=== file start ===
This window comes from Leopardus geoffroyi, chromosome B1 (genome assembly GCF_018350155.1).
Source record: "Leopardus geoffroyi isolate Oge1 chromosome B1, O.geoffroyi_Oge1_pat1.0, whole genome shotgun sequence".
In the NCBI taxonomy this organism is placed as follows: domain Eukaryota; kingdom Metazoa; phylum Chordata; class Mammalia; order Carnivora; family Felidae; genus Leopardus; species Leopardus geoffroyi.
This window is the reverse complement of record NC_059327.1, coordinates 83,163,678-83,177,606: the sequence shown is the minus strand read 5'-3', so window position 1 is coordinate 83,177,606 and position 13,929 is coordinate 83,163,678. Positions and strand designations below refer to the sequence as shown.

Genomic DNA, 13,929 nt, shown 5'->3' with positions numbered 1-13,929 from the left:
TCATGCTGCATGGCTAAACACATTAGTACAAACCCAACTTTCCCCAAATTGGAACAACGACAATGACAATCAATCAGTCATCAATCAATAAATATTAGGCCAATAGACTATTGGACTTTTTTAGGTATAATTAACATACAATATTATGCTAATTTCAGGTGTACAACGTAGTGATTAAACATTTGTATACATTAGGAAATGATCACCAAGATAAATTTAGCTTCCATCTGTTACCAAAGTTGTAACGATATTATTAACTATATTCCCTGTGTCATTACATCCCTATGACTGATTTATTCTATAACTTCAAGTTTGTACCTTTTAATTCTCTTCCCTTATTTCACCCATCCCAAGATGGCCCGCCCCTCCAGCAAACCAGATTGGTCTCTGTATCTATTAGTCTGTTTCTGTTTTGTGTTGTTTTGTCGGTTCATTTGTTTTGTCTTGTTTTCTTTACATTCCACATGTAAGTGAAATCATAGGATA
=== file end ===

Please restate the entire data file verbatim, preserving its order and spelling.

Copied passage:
This window comes from Leopardus geoffroyi, chromosome B1 (genome assembly GCF_018350155.1).
Source record: "Leopardus geoffroyi isolate Oge1 chromosome B1, O.geoffroyi_Oge1_pat1.0, whole genome shotgun sequence".
In the NCBI taxonomy this organism is placed as follows: domain Eukaryota; kingdom Metazoa; phylum Chordata; class Mammalia; order Carnivora; family Felidae; genus Leopardus; species Leopardus geoffroyi.
This window is the reverse complement of record NC_059327.1, coordinates 83,163,678-83,177,606: the sequence shown is the minus strand read 5'-3', so window position 1 is coordinate 83,177,606 and position 13,929 is coordinate 83,163,678. Positions and strand designations below refer to the sequence as shown.

Genomic DNA, 13,929 nt, shown 5'->3' with positions numbered 1-13,929 from the left:
TCATGCTGCATGGCTAAACACATTAGTACAAACCCAACTTTCCCCAAATTGGAACAACGACAATGACAATCAATCAGTCATCAATCAATAAATATTAGGCCAATAGACTATTGGACTTTTTTAGGTATAATTAACATACAATATTATGCTAATTTCAGGTGTACAACGTAGTGATTAAACATTTGTATACATTAGGAAATGATCACCAAGATAAATTTAGCTTCCATCTGTTACCAAAGTTGTAACGATATTATTAACTATATTCCCTGTGTCATTACATCCCTATGACTGATTTATTCTATAACTTCAAGTTTGTACCTTTTAATTCTCTTCCCTTATTTCACCCATCCCAAGATGGCCCGCCCCTCCAGCAAACCAGATTGGTCTCTGTATCTATTAGTCTGTTTCTGTTTTGTGTTGTTTTGTCGGTTCATTTGTTTTGTCTTGTTTTCTTTACATTCCACATGTAAGTGAAATCATAGGATA